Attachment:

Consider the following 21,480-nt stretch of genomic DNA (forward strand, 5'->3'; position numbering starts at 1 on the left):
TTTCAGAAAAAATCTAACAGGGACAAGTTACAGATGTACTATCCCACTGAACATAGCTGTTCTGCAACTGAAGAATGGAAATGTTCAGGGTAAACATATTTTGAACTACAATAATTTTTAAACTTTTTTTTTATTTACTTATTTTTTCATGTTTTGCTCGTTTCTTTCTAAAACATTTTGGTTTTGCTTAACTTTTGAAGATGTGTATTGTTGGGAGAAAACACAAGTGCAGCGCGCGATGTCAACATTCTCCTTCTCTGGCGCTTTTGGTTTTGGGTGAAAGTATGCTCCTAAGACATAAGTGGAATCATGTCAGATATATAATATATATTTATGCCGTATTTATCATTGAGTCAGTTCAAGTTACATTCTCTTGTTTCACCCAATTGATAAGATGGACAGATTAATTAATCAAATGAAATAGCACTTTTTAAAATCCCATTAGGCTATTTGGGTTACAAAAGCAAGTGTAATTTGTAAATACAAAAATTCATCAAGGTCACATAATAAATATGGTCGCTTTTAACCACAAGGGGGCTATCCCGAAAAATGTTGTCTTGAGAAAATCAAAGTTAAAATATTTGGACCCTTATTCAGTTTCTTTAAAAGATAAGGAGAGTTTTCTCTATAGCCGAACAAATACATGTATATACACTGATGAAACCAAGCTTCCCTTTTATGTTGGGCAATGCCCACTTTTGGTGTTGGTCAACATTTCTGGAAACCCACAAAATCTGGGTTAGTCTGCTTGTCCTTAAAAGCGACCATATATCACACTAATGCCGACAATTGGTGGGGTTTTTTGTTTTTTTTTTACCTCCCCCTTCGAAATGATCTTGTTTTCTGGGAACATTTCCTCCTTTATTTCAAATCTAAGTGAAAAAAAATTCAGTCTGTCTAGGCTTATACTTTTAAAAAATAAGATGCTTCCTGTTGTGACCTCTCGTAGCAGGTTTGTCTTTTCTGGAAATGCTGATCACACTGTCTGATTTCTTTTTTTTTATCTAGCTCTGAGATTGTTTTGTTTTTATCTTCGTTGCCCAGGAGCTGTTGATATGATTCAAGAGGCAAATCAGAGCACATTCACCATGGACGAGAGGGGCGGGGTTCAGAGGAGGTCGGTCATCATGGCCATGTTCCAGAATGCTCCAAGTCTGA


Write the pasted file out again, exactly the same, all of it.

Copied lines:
Consider the following 21,480-nt stretch of genomic DNA (forward strand, 5'->3'; position numbering starts at 1 on the left):
TTTCAGAAAAAATCTAACAGGGACAAGTTACAGATGTACTATCCCACTGAACATAGCTGTTCTGCAACTGAAGAATGGAAATGTTCAGGGTAAACATATTTTGAACTACAATAATTTTTAAACTTTTTTTTTATTTACTTATTTTTTCATGTTTTGCTCGTTTCTTTCTAAAACATTTTGGTTTTGCTTAACTTTTGAAGATGTGTATTGTTGGGAGAAAACACAAGTGCAGCGCGCGATGTCAACATTCTCCTTCTCTGGCGCTTTTGGTTTTGGGTGAAAGTATGCTCCTAAGACATAAGTGGAATCATGTCAGATATATAATATATATTTATGCCGTATTTATCATTGAGTCAGTTCAAGTTACATTCTCTTGTTTCACCCAATTGATAAGATGGACAGATTAATTAATCAAATGAAATAGCACTTTTTAAAATCCCATTAGGCTATTTGGGTTACAAAAGCAAGTGTAATTTGTAAATACAAAAATTCATCAAGGTCACATAATAAATATGGTCGCTTTTAACCACAAGGGGGCTATCCCGAAAAATGTTGTCTTGAGAAAATCAAAGTTAAAATATTTGGACCCTTATTCAGTTTCTTTAAAAGATAAGGAGAGTTTTCTCTATAGCCGAACAAATACATGTATATACACTGATGAAACCAAGCTTCCCTTTTATGTTGGGCAATGCCCACTTTTGGTGTTGGTCAACATTTCTGGAAACCCACAAAATCTGGGTTAGTCTGCTTGTCCTTAAAAGCGACCATATATCACACTAATGCCGACAATTGGTGGGGTTTTTTGTTTTTTTTTTACCTCCCCCTTCGAAATGATCTTGTTTTCTGGGAACATTTCCTCCTTTATTTCAAATCTAAGTGAAAAAAAATTCAGTCTGTCTAGGCTTATACTTTTAAAAAATAAGATGCTTCCTGTTGTGACCTCTCGTAGCAGGTTTGTCTTTTCTGGAAATGCTGATCACACTGTCTGATTTCTTTTTTTTTATCTAGCTCTGAGATTGTTTTGTTTTTATCTTCGTTGCCCAGGAGCTGTTGATATGATTCAAGAGGCAAATCAGAGCACATTCACCATGGACGAGAGGGGCGGGGTTCAGAGGAGGTCGGTCATCATGGCCATGTTCCAGAATGCTCCAAGTCTGA